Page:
a killer blow – piercing their victim with an elongated mandible. Both
adults and larvae feed on aphids, caterpillars, spider mites and all manner
of insect eggs. Be careful if handling assassin bugs as they can bite you as
well!



7. Minute Pirate Bugs

Small they may be (around two millimeters in length), but minute pirate bugs
will attack insect prey many times their own size. But while they will take
the occasional caterpillar, the majority of their diet is made up of mites,
thrips and aphids. While their entire life cycle lasts little more than a
month, eggs develop rapidly so, given the right conditions, populations can
cycle through several generations during spring and summer. Minute pirate bugs
are known to be good pest control additions to greenhouses.



8. Tachinid Flies

Tachinid flies resemble the common housefly, but are distinguished by having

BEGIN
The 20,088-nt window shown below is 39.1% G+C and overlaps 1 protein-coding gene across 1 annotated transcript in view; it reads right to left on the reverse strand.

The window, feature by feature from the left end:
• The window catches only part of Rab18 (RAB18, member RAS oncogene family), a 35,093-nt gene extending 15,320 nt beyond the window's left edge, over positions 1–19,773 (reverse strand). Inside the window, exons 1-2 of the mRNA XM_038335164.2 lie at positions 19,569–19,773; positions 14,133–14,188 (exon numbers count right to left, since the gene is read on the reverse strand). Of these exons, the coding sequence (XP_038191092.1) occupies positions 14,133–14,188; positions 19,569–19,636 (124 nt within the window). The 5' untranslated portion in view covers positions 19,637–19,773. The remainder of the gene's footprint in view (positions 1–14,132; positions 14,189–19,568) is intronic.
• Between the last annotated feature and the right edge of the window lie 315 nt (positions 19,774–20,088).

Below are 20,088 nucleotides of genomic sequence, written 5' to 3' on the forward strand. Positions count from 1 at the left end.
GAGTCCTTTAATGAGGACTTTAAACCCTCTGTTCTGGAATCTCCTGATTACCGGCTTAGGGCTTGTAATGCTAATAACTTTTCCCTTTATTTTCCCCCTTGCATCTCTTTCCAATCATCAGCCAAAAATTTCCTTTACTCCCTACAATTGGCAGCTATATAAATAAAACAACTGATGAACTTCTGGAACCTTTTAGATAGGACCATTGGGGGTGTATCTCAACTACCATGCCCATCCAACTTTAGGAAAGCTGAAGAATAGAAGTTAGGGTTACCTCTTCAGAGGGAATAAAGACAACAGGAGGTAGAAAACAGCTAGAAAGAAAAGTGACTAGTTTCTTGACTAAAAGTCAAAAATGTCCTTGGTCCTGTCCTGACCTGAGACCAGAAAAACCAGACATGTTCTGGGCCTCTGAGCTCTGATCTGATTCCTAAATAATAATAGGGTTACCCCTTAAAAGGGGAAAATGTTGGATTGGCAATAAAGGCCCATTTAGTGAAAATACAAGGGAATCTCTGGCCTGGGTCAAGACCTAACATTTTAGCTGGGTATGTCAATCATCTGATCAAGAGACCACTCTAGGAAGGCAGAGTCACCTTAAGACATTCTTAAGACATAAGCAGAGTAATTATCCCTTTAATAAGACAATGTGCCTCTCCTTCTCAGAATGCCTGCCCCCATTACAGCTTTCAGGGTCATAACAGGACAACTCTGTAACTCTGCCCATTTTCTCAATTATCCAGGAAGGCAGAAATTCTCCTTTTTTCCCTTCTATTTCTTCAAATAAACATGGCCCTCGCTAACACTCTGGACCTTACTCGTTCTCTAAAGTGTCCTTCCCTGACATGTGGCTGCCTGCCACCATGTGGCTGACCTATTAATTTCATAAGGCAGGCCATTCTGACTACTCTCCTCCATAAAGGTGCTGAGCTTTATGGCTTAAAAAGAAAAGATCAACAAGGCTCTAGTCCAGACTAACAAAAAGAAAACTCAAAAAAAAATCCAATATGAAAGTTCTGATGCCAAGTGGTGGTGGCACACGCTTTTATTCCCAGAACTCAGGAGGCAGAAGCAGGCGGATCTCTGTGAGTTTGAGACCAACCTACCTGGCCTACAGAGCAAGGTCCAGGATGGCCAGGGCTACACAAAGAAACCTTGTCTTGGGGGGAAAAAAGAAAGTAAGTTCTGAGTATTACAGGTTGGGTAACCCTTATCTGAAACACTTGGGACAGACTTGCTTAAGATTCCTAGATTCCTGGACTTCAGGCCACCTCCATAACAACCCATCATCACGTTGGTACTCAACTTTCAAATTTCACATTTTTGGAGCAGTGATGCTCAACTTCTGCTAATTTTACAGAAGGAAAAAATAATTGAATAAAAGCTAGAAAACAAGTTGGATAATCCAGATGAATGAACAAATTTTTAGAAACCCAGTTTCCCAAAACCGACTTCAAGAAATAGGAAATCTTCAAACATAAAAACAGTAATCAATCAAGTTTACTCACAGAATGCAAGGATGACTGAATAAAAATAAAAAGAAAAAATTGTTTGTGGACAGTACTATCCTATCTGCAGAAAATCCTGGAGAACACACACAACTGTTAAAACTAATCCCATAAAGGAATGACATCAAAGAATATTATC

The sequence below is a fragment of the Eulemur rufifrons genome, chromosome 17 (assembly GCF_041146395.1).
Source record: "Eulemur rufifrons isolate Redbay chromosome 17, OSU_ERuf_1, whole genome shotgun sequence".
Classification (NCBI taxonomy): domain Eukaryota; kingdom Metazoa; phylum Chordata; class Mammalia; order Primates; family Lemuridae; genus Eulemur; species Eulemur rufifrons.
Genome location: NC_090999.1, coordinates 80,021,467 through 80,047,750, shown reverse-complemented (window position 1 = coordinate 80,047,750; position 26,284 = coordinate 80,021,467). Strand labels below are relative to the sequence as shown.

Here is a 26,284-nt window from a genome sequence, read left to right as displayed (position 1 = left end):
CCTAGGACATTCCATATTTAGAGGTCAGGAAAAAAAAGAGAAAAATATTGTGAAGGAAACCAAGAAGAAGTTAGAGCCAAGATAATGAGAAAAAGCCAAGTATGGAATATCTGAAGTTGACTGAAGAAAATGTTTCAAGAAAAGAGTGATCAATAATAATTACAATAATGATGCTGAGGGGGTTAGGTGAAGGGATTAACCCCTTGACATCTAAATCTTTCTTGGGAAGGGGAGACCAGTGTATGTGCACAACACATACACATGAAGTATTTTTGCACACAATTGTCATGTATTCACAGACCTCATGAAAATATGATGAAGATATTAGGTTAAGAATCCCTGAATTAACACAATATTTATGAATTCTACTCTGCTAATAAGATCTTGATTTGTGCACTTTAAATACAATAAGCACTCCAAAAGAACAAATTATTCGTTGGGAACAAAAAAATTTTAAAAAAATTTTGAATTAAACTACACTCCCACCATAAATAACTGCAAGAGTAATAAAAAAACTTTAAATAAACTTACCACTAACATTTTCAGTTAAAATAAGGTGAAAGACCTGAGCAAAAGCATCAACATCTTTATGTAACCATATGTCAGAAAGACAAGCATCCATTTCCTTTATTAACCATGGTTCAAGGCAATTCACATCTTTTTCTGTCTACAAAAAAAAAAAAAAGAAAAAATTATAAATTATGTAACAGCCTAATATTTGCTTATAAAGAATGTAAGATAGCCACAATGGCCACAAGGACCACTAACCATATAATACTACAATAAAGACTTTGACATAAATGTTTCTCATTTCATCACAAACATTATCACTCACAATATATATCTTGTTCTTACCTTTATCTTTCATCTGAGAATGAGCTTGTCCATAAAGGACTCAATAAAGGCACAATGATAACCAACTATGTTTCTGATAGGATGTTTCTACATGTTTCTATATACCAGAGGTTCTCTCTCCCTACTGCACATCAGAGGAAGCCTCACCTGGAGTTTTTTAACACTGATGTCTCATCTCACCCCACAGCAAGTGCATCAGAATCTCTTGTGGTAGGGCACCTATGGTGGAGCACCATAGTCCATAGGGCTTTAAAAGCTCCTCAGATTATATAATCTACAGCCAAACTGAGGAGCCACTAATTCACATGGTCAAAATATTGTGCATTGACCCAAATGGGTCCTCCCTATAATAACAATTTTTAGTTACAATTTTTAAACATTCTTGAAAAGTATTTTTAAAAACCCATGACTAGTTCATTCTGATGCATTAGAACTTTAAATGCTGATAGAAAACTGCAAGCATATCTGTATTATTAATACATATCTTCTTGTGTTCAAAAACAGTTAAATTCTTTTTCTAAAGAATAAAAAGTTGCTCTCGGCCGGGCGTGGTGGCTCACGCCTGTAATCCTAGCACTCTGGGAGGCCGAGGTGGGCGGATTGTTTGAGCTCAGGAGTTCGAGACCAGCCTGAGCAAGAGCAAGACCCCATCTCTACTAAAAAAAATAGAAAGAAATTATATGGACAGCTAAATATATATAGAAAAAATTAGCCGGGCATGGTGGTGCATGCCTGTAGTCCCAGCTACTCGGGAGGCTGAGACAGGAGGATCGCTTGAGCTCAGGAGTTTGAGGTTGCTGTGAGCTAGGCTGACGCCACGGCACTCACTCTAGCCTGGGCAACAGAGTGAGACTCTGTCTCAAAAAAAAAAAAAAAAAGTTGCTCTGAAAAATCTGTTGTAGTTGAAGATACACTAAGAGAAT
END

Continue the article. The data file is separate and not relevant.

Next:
a hairy abdomen. The adults are pollen feeders, but the larvae feed upon
grasshoppers, beetles, bugs, caterpillars and earwigs. All species of Tachinid
flies are parasitical, meaning their eggs develop either inside or on a host
that the larvae predates when it hatches. Different species employ various
methods of getting their eggs a host, from injecting it inside, placing it on
the back, or sticking eggs to foliage that the prey animal will eat.



9. Soldier Beetles

An all-round predator, these beetles, which average around half and inch in
length when fully grown, can both scuttle along the ground and fly. They are
usually easy to spot, with yellow and black or red and black markings on their
wings. Adults and larvae feed on soft-bodied pest insects like caterpillars and